Panko-Crusted Flounder Cheeks 

Flounder is a bountiful catch in the fall months, and is a wonderfully tasty inshore species to accompany a dockside meal. Because of its thinner structure and elliptical shape, it can be a bit awkward to cut. But if you get it right, you’ll be rewarded with the most delicious steaks. 

Captains Zachery Dillon, owner of Reaper Fishing Charters, and First Mate Ryan Bardot, run their 290 Center Console offshore as far as 120 miles for a good catch. They have contributed this delicious recipe for their own bounty, and it is an impressive dish for a fall day:


1 lb. Flounder fish cheeks

1 or 2 lemon wedges

2 eggs

1 Cup Flour

1 Cup Panko Bread Crumbs

2 tablespoons butter

2 tablespoons parsley, chopped


Pat the flounder cheeks dry with paper towel. Season the flour with sea salt and freshly ground black pepper.

Dip each cheek in egg, then flour mix, then panko bread crumbs. In a sauté pan over medium-high heat, melt the butter until it is bubbly and brown. Place cheeks in the butter and cook one to two minutes per side. Time will vary depending on the size of the pieces, but cooking time should be no longer than 5 minutes total.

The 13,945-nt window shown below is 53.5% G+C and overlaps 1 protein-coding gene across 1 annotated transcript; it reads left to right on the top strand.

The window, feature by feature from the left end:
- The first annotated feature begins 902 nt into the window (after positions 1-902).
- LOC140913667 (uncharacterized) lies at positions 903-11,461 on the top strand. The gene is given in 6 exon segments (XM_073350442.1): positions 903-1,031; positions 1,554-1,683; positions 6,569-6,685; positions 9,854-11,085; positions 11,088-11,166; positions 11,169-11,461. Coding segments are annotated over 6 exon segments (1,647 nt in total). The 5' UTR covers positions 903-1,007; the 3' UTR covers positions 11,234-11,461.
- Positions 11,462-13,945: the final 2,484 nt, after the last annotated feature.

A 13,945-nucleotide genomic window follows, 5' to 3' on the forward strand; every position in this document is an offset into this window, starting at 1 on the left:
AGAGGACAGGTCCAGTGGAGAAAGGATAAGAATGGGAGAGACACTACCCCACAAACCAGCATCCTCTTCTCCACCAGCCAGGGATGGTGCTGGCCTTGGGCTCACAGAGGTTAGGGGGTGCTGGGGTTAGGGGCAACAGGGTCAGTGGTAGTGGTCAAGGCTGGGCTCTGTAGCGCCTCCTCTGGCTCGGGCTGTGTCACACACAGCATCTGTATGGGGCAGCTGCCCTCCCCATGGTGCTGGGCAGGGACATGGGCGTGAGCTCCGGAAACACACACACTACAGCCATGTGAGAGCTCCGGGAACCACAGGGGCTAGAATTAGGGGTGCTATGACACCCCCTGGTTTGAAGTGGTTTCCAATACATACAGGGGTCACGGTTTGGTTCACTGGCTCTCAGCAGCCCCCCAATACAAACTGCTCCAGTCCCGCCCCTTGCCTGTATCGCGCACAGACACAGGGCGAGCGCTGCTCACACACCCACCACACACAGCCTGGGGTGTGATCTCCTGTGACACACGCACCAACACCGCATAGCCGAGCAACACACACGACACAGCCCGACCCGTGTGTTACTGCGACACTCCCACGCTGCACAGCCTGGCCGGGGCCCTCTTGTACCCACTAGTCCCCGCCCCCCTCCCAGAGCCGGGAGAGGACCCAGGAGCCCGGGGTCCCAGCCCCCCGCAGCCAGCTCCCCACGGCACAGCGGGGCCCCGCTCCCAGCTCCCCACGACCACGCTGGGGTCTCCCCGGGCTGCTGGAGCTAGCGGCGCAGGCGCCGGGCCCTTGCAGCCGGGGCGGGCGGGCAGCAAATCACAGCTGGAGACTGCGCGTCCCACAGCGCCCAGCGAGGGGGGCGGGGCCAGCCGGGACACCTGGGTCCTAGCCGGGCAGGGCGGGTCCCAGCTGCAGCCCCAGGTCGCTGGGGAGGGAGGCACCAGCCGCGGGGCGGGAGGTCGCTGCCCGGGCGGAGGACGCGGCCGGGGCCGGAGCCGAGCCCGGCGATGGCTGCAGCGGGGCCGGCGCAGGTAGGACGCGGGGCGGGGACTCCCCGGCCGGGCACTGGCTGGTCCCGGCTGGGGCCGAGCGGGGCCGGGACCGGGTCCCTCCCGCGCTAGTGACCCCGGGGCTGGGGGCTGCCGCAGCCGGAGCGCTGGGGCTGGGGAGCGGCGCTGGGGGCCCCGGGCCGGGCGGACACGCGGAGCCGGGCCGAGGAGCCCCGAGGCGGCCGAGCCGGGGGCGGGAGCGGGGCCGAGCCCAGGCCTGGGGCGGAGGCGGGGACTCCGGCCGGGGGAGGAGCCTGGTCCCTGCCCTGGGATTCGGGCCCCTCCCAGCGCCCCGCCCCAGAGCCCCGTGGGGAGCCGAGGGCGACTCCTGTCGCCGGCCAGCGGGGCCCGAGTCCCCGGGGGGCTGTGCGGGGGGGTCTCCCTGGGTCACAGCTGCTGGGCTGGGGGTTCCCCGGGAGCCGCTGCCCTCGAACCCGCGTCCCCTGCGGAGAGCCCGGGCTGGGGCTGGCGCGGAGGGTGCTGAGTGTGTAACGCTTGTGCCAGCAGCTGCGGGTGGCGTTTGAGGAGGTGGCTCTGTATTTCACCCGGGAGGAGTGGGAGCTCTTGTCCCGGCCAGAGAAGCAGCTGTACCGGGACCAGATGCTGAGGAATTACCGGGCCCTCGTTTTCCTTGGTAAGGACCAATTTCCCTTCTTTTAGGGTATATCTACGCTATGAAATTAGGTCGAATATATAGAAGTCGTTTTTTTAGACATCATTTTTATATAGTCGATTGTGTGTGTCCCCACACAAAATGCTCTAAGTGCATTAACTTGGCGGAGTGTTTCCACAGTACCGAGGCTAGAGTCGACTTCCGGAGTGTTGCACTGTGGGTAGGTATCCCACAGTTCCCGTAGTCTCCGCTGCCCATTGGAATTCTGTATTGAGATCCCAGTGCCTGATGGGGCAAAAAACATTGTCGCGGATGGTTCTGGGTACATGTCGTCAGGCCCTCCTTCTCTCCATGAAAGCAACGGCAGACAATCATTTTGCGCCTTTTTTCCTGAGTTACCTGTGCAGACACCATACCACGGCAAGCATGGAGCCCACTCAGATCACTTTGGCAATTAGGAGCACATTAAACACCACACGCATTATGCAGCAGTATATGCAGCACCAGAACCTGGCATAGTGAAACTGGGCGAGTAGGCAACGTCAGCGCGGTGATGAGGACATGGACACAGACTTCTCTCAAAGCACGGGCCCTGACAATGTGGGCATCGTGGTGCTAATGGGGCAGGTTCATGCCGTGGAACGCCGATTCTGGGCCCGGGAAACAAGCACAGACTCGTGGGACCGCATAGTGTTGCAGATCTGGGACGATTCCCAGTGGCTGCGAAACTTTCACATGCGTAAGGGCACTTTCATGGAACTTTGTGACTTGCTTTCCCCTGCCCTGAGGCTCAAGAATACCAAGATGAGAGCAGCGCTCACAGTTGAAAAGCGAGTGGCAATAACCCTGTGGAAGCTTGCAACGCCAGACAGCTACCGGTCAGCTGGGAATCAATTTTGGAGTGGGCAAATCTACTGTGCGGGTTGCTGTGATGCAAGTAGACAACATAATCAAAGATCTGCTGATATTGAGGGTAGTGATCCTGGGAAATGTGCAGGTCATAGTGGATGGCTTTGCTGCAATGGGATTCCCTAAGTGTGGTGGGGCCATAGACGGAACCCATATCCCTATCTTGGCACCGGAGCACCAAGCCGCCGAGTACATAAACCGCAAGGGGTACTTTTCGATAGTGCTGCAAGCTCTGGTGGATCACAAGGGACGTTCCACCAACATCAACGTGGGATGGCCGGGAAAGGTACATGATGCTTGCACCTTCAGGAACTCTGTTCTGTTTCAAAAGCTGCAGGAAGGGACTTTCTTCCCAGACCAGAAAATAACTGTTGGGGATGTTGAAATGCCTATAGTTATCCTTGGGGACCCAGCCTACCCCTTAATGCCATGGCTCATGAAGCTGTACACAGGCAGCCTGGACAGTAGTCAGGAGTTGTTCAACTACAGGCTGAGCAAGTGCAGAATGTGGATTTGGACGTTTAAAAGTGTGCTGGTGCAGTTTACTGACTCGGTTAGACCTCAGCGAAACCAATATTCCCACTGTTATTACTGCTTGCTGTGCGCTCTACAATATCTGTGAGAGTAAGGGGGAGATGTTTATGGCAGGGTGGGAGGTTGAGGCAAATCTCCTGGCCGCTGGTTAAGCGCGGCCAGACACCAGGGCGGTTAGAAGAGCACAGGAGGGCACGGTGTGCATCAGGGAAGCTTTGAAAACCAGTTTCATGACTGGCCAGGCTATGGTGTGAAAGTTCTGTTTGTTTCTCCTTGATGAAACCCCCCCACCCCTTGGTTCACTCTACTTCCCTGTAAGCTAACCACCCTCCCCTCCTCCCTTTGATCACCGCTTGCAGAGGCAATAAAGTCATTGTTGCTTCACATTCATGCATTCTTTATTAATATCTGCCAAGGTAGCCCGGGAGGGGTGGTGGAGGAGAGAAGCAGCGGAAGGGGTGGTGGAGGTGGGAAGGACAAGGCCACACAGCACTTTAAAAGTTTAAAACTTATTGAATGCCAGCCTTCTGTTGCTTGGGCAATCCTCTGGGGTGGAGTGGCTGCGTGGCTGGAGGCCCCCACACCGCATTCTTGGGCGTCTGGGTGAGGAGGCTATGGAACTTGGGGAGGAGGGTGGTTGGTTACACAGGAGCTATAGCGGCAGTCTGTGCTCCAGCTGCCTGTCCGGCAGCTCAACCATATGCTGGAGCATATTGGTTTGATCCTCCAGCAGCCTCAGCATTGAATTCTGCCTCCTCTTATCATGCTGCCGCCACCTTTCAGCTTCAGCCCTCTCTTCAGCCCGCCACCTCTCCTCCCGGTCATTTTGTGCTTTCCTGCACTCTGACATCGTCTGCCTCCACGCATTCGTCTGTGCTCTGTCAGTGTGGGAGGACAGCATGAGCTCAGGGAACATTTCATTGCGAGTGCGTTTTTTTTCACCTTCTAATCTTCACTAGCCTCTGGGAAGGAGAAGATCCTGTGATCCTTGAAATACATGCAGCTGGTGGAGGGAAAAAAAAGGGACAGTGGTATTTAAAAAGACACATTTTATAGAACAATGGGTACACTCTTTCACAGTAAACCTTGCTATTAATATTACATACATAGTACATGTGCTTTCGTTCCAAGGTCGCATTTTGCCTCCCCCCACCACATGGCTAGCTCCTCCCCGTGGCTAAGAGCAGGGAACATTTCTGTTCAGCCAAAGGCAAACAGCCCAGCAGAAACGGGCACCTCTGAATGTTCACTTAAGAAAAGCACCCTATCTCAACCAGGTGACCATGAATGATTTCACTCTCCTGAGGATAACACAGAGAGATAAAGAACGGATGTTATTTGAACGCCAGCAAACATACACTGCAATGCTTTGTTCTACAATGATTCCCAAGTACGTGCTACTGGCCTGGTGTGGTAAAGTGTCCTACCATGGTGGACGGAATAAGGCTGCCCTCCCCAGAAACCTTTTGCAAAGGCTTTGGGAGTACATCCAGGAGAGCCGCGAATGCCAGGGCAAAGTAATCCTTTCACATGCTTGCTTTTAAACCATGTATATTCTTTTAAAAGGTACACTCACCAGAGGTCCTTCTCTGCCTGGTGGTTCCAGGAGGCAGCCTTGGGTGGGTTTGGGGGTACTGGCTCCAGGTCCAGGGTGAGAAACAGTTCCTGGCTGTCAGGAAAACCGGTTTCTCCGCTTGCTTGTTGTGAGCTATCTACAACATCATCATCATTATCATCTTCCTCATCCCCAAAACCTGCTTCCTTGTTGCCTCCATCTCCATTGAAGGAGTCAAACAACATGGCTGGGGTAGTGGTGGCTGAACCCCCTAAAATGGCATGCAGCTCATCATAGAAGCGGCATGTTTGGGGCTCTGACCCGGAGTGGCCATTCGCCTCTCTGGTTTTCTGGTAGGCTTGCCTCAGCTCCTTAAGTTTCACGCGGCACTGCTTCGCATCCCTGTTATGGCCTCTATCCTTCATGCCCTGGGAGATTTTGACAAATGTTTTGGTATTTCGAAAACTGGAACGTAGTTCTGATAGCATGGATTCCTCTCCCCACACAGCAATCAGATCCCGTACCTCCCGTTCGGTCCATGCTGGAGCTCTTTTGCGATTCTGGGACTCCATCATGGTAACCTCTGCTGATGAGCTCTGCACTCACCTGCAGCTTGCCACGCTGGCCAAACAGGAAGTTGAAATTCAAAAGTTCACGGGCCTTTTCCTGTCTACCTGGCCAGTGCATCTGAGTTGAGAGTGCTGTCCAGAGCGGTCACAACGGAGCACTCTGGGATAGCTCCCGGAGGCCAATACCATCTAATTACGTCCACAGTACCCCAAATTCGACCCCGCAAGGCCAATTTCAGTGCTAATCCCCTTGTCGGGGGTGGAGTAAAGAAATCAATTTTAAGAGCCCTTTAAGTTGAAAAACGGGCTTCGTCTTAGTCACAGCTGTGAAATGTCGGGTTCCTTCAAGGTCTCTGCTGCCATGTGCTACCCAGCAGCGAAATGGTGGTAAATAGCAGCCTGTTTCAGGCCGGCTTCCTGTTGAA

When flipping the fish over, squeeze one lemon wedge over the cheeks. Add another tablespoon of butter and allow to melt. Give the pan a shake and remove from heat. Sprinkle with parsley and serve right away.

Captain Ryan Bardot, of Reaper Fishing Charters in Coca, FL, holds up a prize flounder.

Captain Ryan Bardot of Reaper Fishing Charters in Cocoa Beach, FL, holds a prize flounder.

How to Fillet Flounder

1.Cut around the gills towards the top of the head.

2. Cut down the center of the fish over the backbone. According to, “You’ll start where you made the first cut around the gills and end at the tail. There should be a faint line on the fish that you can follow. On the white side of the flounder, the center line will be more pronounced.”

3. Cut the top fillet off by starting at the center line and sliding the knife along the ribs.

4.Skin the fillet. “The key to skinning fish fillets without losing meat is to keep the knife handle off of the edge of the table so the blade can slide parallel to the table right above the skin.”